Harvey Sparks Flood Insurance Disaster
August 28, 2017
|Only 15 percent of homeowners in Houston have flood insurance on their properties. The city is under two feet of water after Hurricane Harvey ravaged the Texas coastline over the weekend. (Getty Images)|
The majority of the thousands of Texas homes submerged in floodwaters after Hurricane Harvey slammed the coastline over the weekend do not have flood insurance—a costly reminder of the importance of extending the National Flood Insurance Program, which the National Association of REALTORS® is fighting to support. Only 15 percent of homes in Harris County—which includes Houston, now under two feet of water—are covered by flood insurance, CNN reports. Only 20 percent in the coastal town of Corpus Christi are covered. Fannie Mae alone says more than 36,500 homes in its portfolio are in the storm’s path, according to Fox Business.
Standard homeowners insurance polices cover wind damage caused by a hurricane, but not damage caused by flooding from storm surges or overflowing rivers. Harvey, now downgraded to a tropical storm that could dump up to 50 inches of rain on parts of Texas by Tuesday, will leave many homeowners in the storm’s path unable to cover the costs of repairs to their homes. “This could be the worst flooding disaster in U.S. history,” Greg Postel, a meteorologist with The Weather Channel, told news agency UPI.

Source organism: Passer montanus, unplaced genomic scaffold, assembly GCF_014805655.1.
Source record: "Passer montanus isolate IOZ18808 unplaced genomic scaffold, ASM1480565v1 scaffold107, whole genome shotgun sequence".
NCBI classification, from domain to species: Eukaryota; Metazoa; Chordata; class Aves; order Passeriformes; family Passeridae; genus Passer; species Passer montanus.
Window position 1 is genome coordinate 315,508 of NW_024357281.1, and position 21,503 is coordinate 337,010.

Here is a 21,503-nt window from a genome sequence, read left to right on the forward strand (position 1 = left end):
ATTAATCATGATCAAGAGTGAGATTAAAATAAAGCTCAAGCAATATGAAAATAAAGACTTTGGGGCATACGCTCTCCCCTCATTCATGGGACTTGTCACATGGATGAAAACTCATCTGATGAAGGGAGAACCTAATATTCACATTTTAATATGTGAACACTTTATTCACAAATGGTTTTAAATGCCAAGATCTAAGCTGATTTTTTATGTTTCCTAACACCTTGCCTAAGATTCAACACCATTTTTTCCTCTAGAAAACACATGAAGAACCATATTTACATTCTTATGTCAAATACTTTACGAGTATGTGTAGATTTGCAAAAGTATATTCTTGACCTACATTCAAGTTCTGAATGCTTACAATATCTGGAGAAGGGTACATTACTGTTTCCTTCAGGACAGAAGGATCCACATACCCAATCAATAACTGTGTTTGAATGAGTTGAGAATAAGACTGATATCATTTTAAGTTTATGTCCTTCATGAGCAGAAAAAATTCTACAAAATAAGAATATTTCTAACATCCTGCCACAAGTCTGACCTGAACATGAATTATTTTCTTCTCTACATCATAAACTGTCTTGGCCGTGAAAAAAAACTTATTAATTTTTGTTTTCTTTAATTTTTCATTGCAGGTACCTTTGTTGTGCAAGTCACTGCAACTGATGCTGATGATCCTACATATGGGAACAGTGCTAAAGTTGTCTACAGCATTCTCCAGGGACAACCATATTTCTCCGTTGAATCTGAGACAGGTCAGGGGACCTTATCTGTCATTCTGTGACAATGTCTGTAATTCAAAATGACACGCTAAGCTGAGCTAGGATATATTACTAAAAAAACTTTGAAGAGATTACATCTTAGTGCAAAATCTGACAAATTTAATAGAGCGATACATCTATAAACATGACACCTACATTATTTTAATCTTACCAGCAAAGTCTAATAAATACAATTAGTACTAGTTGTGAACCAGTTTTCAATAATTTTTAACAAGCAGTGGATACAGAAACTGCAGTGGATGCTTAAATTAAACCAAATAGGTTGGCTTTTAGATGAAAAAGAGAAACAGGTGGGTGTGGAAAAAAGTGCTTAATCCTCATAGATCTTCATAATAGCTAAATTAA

NAR is assessing the situation as it worsens and expects to send an all-member email about relief efforts for homeowners and renters displaced by the storm.
Federal financial regulators also have urged lenders to work with customers affected by Harvey to accommodate their needs. Freddie Mac has announced the availability of disaster relief options, including forbearance programs, for borrowers living in places that have officially been declared major disaster areas. “We strongly encourage the many American families whose homes or businesses are being impacted by Hurricane Harvey to call their mortgage servicer if the Federal Emergency Management Agency’s declaration is announced,” said Yvette Gilmore, Freddie Mac’s vice president of single-family servicer performance management. “Relief—including forbearance on mortgage payments for up to one year—may be available.”
The Department of Housing and Urban Development also announced measures to provide disaster relief to homeowners affected by Hurricane Harvey, including reallocating existing federal funds to recovery efforts in Texas, granting a foreclosure moratorium and forbearance in affected areas, and providing mortgage insurance to victims. “Our thoughts and prayers are with those who are beginning the process of recovering from Hurricane Harvey,” HUD Secretary Ben Carson said in a statement. “As FEMA begins to assess the damage and respond to the immediate needs of residents, HUD will be there to offer assistance and support the longer-term housing recovery efforts.”
Updated: January 18, 2019